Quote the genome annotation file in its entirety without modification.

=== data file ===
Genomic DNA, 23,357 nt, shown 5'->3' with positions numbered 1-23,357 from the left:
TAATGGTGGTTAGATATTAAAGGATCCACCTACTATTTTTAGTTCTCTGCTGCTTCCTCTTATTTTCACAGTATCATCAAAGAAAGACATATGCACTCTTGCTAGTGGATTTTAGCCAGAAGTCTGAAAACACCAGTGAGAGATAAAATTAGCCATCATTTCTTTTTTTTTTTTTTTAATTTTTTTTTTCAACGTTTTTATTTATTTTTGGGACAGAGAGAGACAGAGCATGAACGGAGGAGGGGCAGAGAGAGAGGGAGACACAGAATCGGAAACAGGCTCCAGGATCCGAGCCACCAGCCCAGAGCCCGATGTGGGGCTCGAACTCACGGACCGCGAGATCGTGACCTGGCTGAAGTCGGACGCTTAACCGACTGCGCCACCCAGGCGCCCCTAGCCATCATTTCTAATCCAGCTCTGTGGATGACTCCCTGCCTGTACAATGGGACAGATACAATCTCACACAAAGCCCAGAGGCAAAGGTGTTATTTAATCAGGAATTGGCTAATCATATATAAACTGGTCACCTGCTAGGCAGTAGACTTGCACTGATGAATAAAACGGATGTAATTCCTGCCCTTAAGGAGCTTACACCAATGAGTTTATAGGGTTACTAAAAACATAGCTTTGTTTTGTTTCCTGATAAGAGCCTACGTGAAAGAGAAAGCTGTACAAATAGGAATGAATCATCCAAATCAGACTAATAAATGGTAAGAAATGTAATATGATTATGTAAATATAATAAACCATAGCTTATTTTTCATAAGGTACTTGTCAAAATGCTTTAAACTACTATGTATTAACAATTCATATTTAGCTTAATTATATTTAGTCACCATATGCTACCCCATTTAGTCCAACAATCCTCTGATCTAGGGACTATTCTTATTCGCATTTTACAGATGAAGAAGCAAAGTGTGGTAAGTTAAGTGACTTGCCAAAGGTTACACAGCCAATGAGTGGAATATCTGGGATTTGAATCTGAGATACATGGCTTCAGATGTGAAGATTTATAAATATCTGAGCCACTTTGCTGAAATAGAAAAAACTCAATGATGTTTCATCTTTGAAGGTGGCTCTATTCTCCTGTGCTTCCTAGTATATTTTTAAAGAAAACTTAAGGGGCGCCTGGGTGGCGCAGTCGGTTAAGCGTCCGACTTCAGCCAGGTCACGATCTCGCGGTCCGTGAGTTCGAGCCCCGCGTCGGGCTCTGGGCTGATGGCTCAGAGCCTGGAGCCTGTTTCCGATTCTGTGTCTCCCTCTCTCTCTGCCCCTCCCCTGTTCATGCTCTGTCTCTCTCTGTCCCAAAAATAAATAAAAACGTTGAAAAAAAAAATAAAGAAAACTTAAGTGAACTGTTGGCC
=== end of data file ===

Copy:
Genomic DNA, 23,357 nt, shown 5'->3' with positions numbered 1-23,357 from the left:
TAATGGTGGTTAGATATTAAAGGATCCACCTACTATTTTTAGTTCTCTGCTGCTTCCTCTTATTTTCACAGTATCATCAAAGAAAGACATATGCACTCTTGCTAGTGGATTTTAGCCAGAAGTCTGAAAACACCAGTGAGAGATAAAATTAGCCATCATTTCTTTTTTTTTTTTTTTAATTTTTTTTTTCAACGTTTTTATTTATTTTTGGGACAGAGAGAGACAGAGCATGAACGGAGGAGGGGCAGAGAGAGAGGGAGACACAGAATCGGAAACAGGCTCCAGGATCCGAGCCACCAGCCCAGAGCCCGATGTGGGGCTCGAACTCACGGACCGCGAGATCGTGACCTGGCTGAAGTCGGACGCTTAACCGACTGCGCCACCCAGGCGCCCCTAGCCATCATTTCTAATCCAGCTCTGTGGATGACTCCCTGCCTGTACAATGGGACAGATACAATCTCACACAAAGCCCAGAGGCAAAGGTGTTATTTAATCAGGAATTGGCTAATCATATATAAACTGGTCACCTGCTAGGCAGTAGACTTGCACTGATGAATAAAACGGATGTAATTCCTGCCCTTAAGGAGCTTACACCAATGAGTTTATAGGGTTACTAAAAACATAGCTTTGTTTTGTTTCCTGATAAGAGCCTACGTGAAAGAGAAAGCTGTACAAATAGGAATGAATCATCCAAATCAGACTAATAAATGGTAAGAAATGTAATATGATTATGTAAATATAATAAACCATAGCTTATTTTTCATAAGGTACTTGTCAAAATGCTTTAAACTACTATGTATTAACAATTCATATTTAGCTTAATTATATTTAGTCACCATATGCTACCCCATTTAGTCCAACAATCCTCTGATCTAGGGACTATTCTTATTCGCATTTTACAGATGAAGAAGCAAAGTGTGGTAAGTTAAGTGACTTGCCAAAGGTTACACAGCCAATGAGTGGAATATCTGGGATTTGAATCTGAGATACATGGCTTCAGATGTGAAGATTTATAAATATCTGAGCCACTTTGCTGAAATAGAAAAAACTCAATGATGTTTCATCTTTGAAGGTGGCTCTATTCTCCTGTGCTTCCTAGTATATTTTTAAAGAAAACTTAAGGGGCGCCTGGGTGGCGCAGTCGGTTAAGCGTCCGACTTCAGCCAGGTCACGATCTCGCGGTCCGTGAGTTCGAGCCCCGCGTCGGGCTCTGGGCTGATGGCTCAGAGCCTGGAGCCTGTTTCCGATTCTGTGTCTCCCTCTCTCTCTGCCCCTCCCCTGTTCATGCTCTGTCTCTCTCTGTCCCAAAAATAAATAAAAACGTTGAAAAAAAAAATAAAGAAAACTTAAGTGAACTGTTGGCC